There are immigrants in the United States, and in every country, from wide variety of backgrounds, and I appreciate that the series acknowledges that. Too often, in political discussions, this fact is brought up disingenuously, to promote discrimination rather than promote equality and solidarity between people. Certain groups of immigrants, usually people of specific racial and religious backgrounds from certain European countries, are considered acceptable immigrants, while other groups are considered unacceptable, with variations due to time period and other contexts. When people discuss discrimination they face, others who are now more accepted (by being more-recently included in the “white” category in some contexts) will bring up their own background to tell others to stop complaining about discrimination. In this series, Kamala and Bruno are friends. When Bruno mentions his immigrant background, he does so to point out a similarity between his family and the Khan family, not to deny the existence of discrimination. Bruno’s family doesn’t have as much money as Kamala’s family and he does face stereotypes due to his background. At the same time, Kamala’s appearance makes it clear to others that she’s not white, so she would face discrimination in certain situations when Bruno might be considered white. She also faces discrimination due to her religion in a way that would probably happen less often to Bruno, since she’s Muslim and he’s Catholic in a majority-Christian country. The series acknowledges (albeit briefly) that European-American immigrants also face discrimination and socioeconomic marginalization in society, but also does not use it as an insult against non-European immigrants like the Khan family. Learning a little about Bruno’s background in the series has made me curious to learn more about the experiences of his grandparents when they moved here and his experiences as well. In the tradition of Steve Rogers, who’s a child of Irish immigrants (or Superman who’s literally from another planet) there are superheroes who are immigrants or the descendants of immigrants. Issues of social justice are nothing new to superhero comics; we’ve just decided we can include these issues more clearly and with greater diversity.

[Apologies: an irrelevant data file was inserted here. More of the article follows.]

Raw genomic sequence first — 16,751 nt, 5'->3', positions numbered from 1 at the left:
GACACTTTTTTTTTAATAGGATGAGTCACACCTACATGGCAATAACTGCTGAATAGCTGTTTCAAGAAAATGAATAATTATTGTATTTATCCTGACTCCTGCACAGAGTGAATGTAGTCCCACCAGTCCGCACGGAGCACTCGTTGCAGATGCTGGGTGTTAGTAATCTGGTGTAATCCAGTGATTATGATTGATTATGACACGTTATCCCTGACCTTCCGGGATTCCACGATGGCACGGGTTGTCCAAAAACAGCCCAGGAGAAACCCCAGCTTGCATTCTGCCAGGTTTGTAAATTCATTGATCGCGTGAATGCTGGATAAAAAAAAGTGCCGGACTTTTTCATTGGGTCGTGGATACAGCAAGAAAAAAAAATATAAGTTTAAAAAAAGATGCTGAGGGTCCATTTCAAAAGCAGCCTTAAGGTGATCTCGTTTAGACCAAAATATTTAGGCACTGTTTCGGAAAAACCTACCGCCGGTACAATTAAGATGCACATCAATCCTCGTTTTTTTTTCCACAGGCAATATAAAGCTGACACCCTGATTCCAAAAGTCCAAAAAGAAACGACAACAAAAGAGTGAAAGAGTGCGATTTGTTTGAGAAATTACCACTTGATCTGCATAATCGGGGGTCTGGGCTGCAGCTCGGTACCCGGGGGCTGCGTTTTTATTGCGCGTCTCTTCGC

This issue mostly sets up a premise that will continue in the remainder of the story arc. One of the interesting aspects of the Last Days stories is that, because they are being published after Secret Wars is already underway, we know that the superheroes will not be able to stop the end of the Multiverse. Therefore, this is a story about how people react when something disastrous happens and about how people keep trying, even right up until the very end. Superheroes are supposed to do the right thing, so I’m really looking forward to seeing how two of my favorite superheroes deal with the end of the Multiverse.

[Originally Written: 29 August 2015]



[1] Wilson GW, Miyazawa T, Herring I, et al. Ms. Marvel Vol. 3 #16 “Last Days, Part One”. Marvel,

[2] EAS. Book Review: Ms. Marvel Vol. 3 #15 “Crushed, Part Three”. Homeworld Journal, 30 May 2016. https://homeworldjournal.wordpress.com/2016/05/30/book-review-ms-marvel-vol-3-15-crushed-part-three/

[3] Secret Wars. Marvel Database. Retrieved on 23 August 2015 from http://marvel.wikia.com/wiki/Secret_Wars.

[4] All-New, All-Different Marvel. Marvel Database. Retrieved on 23 August 2015 from http://marvel.wikia.com/wiki/All-New,_All-Different_Marvel.

[5] EAS. Book Review: Ms. Marvel Vol. 3 #1 “Meta Morphosis”. Homeworld Journal, 17 June 2016. https://homeworldjournal.wordpress.com/2016/05/17/book-review-ms-marvel-vol-3-1-meta-morphosis/

[6] EAS. Book Review: Ms. Marvel Vol. 3 #15 “Crushed, Part Three”. Homeworld Journal, 30 June 2016. https://homeworldjournal.wordpress.com/2016/05/30/book-review-ms-marvel-vol-3-15-crushed-part-three/

[7] EAS. Book Review: Ms. Marvel Vol. 3 #1 “Meta Morphosis”. Homeworld Journal, 17 June 2016. https://homeworldjournal.wordpress.com/2016/05/17/book-review-ms-marvel-vol-3-1-meta-morphosis/

[8] EAS. Book Review: Ms. Marvel Vol. 3 #2 “All Mankind”. Homeworld Journal, 22 June 2016. https://homeworldjournal.wordpress.com/2016/05/22/book-review-ms-marvel-vol-3-2-all-mankind/

[9] EAS. Book Review: Ms. Marvel Vol. 3 #1 “Meta Morphosis”. Homeworld Journal, 17 June 2016. https://homeworldjournal.wordpress.com/2016/05/17/book-review-ms-marvel-vol-3-1-meta-morphosis/

[10] EAS. Book Review: Ms. Marvel Vol. 3 #3 “Side Entrance”. Homeworld Journal, 22 June 2016. https://homeworldjournal.wordpress.com/2016/05/22/book-review-ms-marvel-vol-3-3-side-entrance/

[11] EAS. Book Review: Ms. Marvel Vol. 3 #14 “Crushed, Part Two”. Homeworld Journal, 30 June 2016. https://homeworldjournal.wordpress.com/2016/05/30/book-review-ms-marvel-vol-3-14-crushed-part-two/